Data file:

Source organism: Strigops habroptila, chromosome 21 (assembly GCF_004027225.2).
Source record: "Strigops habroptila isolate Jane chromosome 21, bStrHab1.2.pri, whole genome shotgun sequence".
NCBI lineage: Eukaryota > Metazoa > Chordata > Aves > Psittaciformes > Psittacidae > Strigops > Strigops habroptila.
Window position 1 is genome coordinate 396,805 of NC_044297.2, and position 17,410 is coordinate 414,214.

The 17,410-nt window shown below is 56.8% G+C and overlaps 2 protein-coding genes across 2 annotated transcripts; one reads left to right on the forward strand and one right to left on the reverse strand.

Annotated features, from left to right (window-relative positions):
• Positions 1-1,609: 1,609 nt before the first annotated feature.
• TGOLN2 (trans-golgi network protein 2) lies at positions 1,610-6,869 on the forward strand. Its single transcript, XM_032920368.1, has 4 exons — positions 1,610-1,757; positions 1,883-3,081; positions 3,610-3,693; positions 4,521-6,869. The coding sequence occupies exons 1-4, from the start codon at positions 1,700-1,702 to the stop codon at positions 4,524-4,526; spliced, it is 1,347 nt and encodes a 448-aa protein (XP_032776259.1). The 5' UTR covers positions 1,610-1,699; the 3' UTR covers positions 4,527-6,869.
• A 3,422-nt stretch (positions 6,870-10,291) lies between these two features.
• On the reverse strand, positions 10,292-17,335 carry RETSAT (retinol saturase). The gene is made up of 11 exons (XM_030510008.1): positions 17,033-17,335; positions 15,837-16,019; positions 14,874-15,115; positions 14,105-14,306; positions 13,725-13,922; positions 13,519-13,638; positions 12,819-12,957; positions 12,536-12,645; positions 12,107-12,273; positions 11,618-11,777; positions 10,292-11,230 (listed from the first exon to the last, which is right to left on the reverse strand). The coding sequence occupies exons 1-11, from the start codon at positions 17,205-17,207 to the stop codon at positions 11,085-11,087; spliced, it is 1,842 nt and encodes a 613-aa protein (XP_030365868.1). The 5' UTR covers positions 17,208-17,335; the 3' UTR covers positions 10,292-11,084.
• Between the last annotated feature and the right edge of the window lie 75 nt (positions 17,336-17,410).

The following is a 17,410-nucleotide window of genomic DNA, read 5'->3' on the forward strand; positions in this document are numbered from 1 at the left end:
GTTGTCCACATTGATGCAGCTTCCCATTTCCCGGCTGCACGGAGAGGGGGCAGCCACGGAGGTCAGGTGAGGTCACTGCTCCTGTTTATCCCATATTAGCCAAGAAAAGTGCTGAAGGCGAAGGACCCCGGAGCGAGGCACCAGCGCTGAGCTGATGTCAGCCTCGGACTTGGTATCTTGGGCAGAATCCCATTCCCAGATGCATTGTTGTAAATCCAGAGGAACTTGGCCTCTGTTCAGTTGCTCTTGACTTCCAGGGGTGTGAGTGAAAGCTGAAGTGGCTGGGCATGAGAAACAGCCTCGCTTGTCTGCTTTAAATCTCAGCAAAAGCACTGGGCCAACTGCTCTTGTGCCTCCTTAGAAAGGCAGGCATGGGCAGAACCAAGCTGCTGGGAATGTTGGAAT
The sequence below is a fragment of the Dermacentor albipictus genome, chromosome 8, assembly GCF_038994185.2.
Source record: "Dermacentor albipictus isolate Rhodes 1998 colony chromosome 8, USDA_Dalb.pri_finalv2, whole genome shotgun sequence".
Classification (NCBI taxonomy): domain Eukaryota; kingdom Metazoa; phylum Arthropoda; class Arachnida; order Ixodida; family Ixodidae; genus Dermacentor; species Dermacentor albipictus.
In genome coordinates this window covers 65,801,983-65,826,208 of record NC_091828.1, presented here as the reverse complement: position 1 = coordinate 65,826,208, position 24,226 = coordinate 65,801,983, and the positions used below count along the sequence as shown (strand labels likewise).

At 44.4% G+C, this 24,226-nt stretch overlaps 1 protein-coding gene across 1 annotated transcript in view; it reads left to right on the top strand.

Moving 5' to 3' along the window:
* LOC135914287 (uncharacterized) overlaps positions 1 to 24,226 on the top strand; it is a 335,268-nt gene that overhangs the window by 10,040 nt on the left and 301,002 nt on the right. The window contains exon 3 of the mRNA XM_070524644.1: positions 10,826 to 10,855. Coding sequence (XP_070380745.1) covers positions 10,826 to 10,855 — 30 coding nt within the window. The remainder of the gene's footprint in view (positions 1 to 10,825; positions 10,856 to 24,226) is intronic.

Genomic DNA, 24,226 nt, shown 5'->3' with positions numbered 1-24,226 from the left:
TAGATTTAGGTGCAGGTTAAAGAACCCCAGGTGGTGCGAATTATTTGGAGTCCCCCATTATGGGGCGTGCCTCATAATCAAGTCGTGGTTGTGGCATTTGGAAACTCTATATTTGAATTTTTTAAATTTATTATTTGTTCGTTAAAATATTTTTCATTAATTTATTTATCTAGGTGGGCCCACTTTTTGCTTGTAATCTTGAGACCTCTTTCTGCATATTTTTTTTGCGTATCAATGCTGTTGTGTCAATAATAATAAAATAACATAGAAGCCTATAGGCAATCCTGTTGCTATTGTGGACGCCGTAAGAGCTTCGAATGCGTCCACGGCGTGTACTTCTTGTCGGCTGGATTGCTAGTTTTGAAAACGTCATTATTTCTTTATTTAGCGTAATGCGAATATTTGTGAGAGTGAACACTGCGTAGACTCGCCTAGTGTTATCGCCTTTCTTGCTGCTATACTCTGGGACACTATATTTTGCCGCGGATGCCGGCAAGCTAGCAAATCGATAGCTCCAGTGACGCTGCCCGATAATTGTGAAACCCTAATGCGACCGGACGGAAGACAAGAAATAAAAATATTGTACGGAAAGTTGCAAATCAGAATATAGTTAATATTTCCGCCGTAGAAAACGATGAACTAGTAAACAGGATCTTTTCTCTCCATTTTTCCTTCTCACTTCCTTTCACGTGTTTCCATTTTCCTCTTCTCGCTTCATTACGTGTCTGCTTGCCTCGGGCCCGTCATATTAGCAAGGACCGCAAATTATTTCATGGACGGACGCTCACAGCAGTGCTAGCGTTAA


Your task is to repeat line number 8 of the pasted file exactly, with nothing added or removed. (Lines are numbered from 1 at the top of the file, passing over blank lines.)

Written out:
• TGOLN2 (trans-golgi network protein 2) lies at positions 1,610-6,869 on the forward strand. Its single transcript, XM_032920368.1, has 4 exons — positions 1,610-1,757; positions 1,883-3,081; positions 3,610-3,693; positions 4,521-6,869. The coding sequence occupies exons 1-4, from the start codon at positions 1,700-1,702 to the stop codon at positions 4,524-4,526; spliced, it is 1,347 nt and encodes a 448-aa protein (XP_032776259.1). The 5' UTR covers positions 1,610-1,699; the 3' UTR covers positions 4,527-6,869.